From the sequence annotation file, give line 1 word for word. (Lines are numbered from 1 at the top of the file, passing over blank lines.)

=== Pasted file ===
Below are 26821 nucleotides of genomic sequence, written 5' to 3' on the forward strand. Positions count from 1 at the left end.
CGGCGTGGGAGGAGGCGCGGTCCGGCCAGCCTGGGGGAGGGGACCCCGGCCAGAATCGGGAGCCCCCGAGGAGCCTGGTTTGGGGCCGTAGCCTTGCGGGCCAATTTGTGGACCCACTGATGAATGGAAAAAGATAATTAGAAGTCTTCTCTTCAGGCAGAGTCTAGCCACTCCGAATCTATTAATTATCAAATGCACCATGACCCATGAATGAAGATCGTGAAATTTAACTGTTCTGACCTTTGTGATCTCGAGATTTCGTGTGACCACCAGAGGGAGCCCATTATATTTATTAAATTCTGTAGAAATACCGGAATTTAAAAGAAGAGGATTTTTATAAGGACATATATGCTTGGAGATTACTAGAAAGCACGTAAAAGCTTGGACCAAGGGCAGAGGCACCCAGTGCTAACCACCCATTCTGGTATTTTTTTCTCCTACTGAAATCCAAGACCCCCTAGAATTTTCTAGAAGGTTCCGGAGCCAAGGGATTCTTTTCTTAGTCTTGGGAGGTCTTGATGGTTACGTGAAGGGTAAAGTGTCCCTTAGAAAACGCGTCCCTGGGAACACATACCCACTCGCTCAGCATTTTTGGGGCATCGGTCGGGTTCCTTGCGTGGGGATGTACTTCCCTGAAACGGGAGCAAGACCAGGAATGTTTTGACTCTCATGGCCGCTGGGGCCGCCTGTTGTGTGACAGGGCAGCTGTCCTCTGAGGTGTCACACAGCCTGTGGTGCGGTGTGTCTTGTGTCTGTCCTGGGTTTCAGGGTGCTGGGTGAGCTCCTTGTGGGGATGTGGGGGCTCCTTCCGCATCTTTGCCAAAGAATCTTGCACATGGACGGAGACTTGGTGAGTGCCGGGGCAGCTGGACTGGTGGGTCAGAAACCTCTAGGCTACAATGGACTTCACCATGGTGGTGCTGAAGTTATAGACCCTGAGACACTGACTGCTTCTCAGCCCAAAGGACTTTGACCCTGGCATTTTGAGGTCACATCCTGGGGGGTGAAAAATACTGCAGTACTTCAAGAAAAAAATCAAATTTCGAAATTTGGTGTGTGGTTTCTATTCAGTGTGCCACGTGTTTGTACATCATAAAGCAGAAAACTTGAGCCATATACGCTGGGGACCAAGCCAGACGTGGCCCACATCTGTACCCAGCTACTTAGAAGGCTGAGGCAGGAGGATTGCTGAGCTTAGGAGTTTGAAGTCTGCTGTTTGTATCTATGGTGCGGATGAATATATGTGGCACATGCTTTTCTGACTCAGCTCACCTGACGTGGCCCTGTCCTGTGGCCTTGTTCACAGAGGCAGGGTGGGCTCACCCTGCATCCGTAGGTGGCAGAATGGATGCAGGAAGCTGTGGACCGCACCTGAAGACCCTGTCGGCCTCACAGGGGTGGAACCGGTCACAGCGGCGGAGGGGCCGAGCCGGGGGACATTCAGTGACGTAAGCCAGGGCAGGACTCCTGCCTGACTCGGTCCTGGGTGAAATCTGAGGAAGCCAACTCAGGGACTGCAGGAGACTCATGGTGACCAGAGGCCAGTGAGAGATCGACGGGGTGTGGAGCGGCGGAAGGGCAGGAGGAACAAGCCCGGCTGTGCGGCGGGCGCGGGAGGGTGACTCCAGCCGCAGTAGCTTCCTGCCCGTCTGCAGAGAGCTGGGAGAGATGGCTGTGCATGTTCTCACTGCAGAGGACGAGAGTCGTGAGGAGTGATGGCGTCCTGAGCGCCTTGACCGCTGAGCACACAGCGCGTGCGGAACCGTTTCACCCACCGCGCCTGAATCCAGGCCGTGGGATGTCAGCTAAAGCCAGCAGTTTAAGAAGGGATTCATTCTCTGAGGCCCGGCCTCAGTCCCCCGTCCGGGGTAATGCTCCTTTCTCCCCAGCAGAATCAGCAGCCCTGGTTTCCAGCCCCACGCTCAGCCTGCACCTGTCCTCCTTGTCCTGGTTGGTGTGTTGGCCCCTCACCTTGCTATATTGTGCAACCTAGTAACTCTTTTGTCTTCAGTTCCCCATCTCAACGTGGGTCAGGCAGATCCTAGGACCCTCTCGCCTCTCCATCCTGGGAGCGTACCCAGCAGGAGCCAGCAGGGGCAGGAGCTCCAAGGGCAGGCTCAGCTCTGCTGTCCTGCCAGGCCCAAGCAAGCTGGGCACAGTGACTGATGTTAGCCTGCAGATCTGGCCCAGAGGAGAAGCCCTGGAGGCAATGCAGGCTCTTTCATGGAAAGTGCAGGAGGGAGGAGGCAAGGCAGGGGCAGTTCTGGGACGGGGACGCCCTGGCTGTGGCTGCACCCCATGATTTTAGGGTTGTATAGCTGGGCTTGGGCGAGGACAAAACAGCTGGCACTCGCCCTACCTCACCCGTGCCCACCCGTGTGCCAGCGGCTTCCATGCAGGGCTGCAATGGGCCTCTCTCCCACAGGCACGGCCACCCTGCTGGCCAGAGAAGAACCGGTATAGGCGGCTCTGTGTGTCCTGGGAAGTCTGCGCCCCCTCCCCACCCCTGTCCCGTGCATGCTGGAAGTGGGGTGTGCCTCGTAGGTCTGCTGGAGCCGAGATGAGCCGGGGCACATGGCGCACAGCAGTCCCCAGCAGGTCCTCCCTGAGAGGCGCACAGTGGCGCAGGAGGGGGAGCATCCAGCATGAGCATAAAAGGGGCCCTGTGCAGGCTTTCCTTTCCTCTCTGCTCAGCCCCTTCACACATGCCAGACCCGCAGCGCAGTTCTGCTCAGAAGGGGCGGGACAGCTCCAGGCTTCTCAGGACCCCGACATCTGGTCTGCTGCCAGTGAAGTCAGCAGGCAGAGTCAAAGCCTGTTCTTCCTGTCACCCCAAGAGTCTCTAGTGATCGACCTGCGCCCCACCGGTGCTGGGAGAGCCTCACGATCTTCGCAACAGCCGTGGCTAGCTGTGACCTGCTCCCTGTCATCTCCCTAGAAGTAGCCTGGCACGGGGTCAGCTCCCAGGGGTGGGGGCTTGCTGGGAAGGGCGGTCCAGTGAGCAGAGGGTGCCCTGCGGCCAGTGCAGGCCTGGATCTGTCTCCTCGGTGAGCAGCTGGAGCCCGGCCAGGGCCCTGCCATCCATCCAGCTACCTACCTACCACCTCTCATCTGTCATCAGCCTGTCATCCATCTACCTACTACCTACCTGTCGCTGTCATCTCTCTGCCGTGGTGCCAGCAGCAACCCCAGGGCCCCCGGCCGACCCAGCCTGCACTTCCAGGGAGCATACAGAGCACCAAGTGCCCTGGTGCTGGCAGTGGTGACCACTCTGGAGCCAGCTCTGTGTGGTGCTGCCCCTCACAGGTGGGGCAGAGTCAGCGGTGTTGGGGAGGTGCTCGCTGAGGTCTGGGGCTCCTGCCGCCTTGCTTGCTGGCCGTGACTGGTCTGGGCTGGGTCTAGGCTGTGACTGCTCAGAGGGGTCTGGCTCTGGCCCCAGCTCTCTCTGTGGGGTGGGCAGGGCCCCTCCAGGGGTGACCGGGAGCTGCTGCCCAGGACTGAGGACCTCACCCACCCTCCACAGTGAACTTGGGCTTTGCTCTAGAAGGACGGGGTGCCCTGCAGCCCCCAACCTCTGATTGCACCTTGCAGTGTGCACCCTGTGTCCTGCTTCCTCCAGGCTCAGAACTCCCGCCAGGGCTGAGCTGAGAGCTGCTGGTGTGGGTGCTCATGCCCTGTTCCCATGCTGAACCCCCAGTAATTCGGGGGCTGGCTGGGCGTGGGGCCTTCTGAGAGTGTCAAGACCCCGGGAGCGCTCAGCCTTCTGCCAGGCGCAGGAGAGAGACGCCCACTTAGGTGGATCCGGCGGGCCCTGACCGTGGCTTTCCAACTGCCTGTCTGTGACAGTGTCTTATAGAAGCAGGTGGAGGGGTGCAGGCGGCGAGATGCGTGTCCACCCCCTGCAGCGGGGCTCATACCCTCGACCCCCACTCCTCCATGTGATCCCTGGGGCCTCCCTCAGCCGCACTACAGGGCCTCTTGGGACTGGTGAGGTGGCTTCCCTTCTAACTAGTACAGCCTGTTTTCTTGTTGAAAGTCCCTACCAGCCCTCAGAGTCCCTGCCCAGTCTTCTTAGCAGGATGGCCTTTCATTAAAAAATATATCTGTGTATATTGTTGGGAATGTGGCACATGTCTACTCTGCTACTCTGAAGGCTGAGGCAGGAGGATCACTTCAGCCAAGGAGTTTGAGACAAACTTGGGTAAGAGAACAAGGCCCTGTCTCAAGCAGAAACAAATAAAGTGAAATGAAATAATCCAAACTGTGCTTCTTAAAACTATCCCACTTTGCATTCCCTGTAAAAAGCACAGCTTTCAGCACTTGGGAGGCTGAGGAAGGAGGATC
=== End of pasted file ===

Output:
Below are 26821 nucleotides of genomic sequence, written 5' to 3' on the forward strand. Positions count from 1 at the left end.